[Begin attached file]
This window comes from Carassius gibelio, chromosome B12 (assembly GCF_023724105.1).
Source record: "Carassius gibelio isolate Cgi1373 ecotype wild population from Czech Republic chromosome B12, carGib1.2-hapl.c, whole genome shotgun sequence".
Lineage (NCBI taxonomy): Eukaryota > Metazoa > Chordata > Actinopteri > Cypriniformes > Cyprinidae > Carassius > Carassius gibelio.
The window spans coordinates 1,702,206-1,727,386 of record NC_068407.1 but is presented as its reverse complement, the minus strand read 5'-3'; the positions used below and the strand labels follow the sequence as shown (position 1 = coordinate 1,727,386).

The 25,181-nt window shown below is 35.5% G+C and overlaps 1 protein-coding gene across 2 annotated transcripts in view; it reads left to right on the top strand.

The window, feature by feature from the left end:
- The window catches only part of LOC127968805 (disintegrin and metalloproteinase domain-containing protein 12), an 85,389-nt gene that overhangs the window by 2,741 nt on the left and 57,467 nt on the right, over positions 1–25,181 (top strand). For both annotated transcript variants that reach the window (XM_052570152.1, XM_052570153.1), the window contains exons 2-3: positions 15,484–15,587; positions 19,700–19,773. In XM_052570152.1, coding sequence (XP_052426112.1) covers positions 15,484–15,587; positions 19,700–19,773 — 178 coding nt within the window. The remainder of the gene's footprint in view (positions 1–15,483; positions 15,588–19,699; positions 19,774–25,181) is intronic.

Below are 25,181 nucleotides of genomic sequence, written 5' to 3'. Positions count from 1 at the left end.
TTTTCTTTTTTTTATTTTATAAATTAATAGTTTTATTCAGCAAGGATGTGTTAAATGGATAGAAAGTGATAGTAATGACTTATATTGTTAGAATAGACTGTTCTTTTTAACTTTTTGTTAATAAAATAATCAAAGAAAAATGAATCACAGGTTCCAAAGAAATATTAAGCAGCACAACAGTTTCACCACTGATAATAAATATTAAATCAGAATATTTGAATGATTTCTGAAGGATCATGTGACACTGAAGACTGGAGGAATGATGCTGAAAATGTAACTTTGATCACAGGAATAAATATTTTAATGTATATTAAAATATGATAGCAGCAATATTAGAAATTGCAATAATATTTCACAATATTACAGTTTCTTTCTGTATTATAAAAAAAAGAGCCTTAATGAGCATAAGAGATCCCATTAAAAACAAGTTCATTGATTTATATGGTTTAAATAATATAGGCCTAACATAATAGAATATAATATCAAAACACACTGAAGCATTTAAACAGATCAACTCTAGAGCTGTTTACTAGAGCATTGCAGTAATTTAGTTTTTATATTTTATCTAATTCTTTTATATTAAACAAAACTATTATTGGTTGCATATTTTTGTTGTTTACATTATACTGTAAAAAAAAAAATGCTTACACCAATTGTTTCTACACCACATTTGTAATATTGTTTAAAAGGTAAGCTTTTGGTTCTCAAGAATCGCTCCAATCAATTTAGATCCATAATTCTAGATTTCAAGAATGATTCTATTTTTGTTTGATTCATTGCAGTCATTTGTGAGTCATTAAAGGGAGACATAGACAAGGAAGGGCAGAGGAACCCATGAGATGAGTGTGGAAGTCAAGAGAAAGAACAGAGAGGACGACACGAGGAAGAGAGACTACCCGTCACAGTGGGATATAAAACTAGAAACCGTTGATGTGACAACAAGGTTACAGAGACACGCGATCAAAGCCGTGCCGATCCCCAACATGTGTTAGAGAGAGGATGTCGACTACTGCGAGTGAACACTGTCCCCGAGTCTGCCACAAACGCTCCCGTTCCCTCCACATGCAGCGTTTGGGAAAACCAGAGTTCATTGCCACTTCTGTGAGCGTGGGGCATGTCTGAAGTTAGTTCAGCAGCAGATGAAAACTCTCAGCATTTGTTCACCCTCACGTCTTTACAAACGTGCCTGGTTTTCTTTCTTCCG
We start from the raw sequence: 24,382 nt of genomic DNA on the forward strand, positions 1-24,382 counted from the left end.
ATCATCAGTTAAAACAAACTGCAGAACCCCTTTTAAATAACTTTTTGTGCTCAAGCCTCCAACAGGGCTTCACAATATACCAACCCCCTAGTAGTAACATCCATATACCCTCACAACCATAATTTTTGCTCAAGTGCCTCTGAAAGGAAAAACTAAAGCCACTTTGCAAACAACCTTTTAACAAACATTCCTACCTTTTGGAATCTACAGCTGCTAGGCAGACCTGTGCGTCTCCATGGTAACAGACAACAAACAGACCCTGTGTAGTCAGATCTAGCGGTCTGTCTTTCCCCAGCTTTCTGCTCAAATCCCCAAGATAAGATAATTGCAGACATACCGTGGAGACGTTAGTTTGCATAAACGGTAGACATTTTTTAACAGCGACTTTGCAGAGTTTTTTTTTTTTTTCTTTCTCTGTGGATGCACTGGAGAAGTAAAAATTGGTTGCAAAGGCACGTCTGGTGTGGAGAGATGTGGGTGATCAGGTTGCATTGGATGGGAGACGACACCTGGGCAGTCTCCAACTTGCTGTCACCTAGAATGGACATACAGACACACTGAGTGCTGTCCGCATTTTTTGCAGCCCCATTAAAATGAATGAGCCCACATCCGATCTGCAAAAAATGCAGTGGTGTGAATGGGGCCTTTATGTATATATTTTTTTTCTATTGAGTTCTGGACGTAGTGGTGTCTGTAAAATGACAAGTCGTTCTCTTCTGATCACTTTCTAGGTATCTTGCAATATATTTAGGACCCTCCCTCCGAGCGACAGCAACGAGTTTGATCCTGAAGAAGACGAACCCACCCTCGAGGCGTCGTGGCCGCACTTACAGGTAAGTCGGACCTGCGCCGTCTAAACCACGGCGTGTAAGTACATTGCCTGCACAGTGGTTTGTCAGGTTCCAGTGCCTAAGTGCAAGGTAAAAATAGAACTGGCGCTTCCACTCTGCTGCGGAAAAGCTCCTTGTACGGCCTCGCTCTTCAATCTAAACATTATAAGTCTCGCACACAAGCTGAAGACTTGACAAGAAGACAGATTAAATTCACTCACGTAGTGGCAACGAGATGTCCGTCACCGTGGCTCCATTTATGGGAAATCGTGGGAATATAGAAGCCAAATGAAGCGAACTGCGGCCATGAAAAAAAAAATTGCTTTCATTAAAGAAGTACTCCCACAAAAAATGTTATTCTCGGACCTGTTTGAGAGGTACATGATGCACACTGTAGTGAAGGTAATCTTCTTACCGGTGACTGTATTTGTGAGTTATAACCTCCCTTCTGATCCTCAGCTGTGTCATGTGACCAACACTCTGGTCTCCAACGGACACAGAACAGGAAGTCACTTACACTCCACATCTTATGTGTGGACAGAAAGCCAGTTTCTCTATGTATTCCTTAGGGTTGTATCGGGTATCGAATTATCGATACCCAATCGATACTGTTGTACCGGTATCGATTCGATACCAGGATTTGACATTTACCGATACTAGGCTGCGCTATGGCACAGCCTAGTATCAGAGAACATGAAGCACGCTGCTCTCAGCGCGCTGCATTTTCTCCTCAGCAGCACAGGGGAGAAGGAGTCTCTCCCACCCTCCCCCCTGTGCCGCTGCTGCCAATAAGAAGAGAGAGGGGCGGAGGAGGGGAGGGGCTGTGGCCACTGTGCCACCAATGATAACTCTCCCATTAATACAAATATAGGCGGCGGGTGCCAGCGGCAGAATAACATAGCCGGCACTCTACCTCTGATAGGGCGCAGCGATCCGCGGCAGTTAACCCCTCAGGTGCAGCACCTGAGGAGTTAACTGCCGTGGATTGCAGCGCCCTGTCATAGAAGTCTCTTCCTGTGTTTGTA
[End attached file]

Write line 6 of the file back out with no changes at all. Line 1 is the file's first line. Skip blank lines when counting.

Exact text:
The window, feature by feature from the left end: